Humans have something termed “theory of mind”: we think a lot about what others are thinking. Many types of animals do this. For instance, if a crow knows that another crow watched it hide food, it will then come back and move the food to a new hiding spot as soon as the second crow isn’t looking.
When we make art, we’re
indirectly demonstrating a theory of mind – if we want an audience to
appreciate the things we make, we have to anticipate what they’ll think.
Octopuses also seem to have a “theory of mind,” but they’re not deeply invested in the thoughts of other octopuses. They care more about the thoughts of animals that might eat them. And they know how to be deceptive; that’s why an octopus might collect coconut shells and use one to cover itself as it slinks across the ocean floor.
Human art is for humans, and bird art for birds, but octopus art is probably intended for a non-octopus audience. Which might require even more intelligence to create; it’s easy for me to write something that a reader like me would enjoy. Whereas an octopus artist would be empathizing with creatures radically different from itself.
If octopuses weren’t stuck
with such short lifespans, living in the nightmarishly dangerous ocean depths,
I bet their outward focus would lead them to become better people than we
are. The more we struggle to empathize
with others different from ourselves, the better our world will be.
In the United States, people are having sex less often. And between alcohol, marijuana, recreational painkillers – not to mention anti-depressants and anti-anxiety medication – we take a lot of drugs.
Many of us work long hours at jobs we dislike so that we can afford to buy things that promise to fill some of the emptiness inside. The most lucrative businesses are advertising companies … one of which, Facebook, is designed to make you feel worse so that you’ll be more susceptible to its ads.
The suicide rate has been rising.
It might seem as though we
don’t know how to make people happier.
But, actually, we do.
There are drawbacks to Toxoplasma infection, of course. Infected rodents are more likely to be killed by cats. Infected humans may become slower as well, both physically and intellectually. Toxoplasma forms cysts in your brain. It might increase the chance of developing schizophrenia. It can kill you if you’re immunocompromised. And the surest way to contract toxoplasmosis, if incidental exposure hasn’t already done it for you, is by eating cat excrement.
My advice today is
different. No feces required!
And I’m not suggesting
anything illegal. I mentioned, above,
that people in the United States take a lot of drugs. Several of these boost dopamine levels in
your brain. Cocaine, for instance, is a
“dopamine re-uptake inhibitor,” ensuring that any momentary sensation of pleasure
will linger, allowing you to feel happy longer.
But cocaine has a nasty
side effect of leading to incarceration, especially if the local law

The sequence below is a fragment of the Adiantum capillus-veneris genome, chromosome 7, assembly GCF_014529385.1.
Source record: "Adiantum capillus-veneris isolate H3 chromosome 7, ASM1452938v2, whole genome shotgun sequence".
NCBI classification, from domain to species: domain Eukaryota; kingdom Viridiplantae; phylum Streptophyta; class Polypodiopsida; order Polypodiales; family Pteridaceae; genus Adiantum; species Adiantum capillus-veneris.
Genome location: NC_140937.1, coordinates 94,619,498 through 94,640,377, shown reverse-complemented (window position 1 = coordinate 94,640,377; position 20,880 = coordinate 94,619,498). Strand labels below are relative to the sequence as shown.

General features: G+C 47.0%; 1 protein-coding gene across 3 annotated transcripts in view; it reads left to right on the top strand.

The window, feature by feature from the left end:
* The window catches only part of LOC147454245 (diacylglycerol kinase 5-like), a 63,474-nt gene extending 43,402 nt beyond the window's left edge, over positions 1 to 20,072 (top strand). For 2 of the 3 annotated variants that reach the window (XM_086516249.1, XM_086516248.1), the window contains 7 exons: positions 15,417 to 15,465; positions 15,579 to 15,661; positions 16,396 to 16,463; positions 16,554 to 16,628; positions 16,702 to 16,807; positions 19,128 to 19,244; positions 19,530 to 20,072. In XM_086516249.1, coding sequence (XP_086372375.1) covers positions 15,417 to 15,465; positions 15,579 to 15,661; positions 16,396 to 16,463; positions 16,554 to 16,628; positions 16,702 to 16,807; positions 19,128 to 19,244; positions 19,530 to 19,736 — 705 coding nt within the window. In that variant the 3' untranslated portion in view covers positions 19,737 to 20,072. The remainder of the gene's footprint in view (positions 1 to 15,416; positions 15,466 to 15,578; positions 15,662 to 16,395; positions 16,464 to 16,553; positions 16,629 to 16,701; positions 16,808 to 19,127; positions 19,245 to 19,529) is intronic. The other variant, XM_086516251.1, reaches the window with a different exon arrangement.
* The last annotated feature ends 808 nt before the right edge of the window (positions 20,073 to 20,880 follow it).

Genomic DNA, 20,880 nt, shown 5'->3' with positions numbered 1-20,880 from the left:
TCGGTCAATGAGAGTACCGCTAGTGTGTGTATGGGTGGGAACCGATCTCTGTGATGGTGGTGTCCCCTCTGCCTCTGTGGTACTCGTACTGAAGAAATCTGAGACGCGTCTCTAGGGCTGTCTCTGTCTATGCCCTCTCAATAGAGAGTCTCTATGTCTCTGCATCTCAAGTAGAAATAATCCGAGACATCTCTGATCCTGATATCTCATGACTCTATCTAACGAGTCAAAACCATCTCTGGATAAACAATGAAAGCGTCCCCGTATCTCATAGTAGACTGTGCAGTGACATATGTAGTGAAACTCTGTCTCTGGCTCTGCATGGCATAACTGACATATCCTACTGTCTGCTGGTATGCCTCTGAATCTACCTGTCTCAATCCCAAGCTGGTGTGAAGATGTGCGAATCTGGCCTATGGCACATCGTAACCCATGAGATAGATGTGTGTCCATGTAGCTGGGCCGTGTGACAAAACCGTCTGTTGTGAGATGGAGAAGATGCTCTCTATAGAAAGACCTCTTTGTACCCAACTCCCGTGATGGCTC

enforcement officers decide that your epidermal melanin concentration is too
high. And jail is not a happy
Instead, you could make yourself happier with a bit of at-home trepanation, followed by the insertion of an electrode into the nucleus accumbens of your brain. Now, I know that sounds risky, what with the nucleus accumbens being way down near the base of your brain. But your brain is rather squishy – although you’ll sheer some cells as you cram a length of conductive wire into your cranium, the hope is that many neurons will be pushed out of the way.
The nucleus accumbens tends to show high activity during pleasure. For instance, cocaine stimulates activity in this part of your brain. So does money — tell research subjects that they’ve won a prize and you’ll see this region light up. If rats are implanted with an electrode that lets them jolt their own nucleus accumbens by pushing a lever, they’ll do it over and over. Pressing that lever makes them happier than eating, or drinking water, or having sex. They’ll blissfully self-stimulate until they collapse. From James Olds’s Science paper, “Self-Stimulation of the Brain”:
If animals with electrodes
in the hypothalamuswere run for 24 hours or 48 hours
consecutively, they continued to respond as long as physiological endurance
Perhaps I should have
warned you – amateur brain modification would carry some risks. Even if you have the tools needed to drill
into your own skull without contracting a horrible infection, you don’t want to
boost your mood just to die of dehydration.
After all, happiness might have some purpose. There might be reasons why certain activities – like eating, drinking water, having sex … to say nothing of strolling outdoors, or volunteering to help others – make us feel happy. After discussing several case studies in their research article “How Happy Is Too Happy,” Matthis Synofzik, Thomas Schlaepfer, and Joseph Fins write that using deep brain stimulation for the “induction of chronic euphoria could also impair the person’s cognitive capacity to respond to reasons about which volitions and preferences are in his or her best interests.”
When an activity makes us
feel happy, we’re likely to do it again.
That’s how people manage to dedicate their lives to service. Or get addicted to drugs.
And it’s how brain
stimulation could be used for mind control.
If you show me a syringe,
I’ll feel nervous. I don’t particularly
like needles. But if you display that
same syringe to an intravenous drug user, you’ll trigger some of the rush of
actually shooting up. The men in my
poetry classes have said that they feel all tingly if they even see the word
“needle” written in a poem.
For months or years, needles
presaged a sudden flush of pleasure.
That linkage was enough for their brains to develop a fondness for the
If you wanted to develop a taste for an unpalatable food, you could do the same thing. Like bittermelon – I enjoy bittermelons, which have a flavor that’s totally different from anything else I’ve ever eaten, but lots of people loathe them.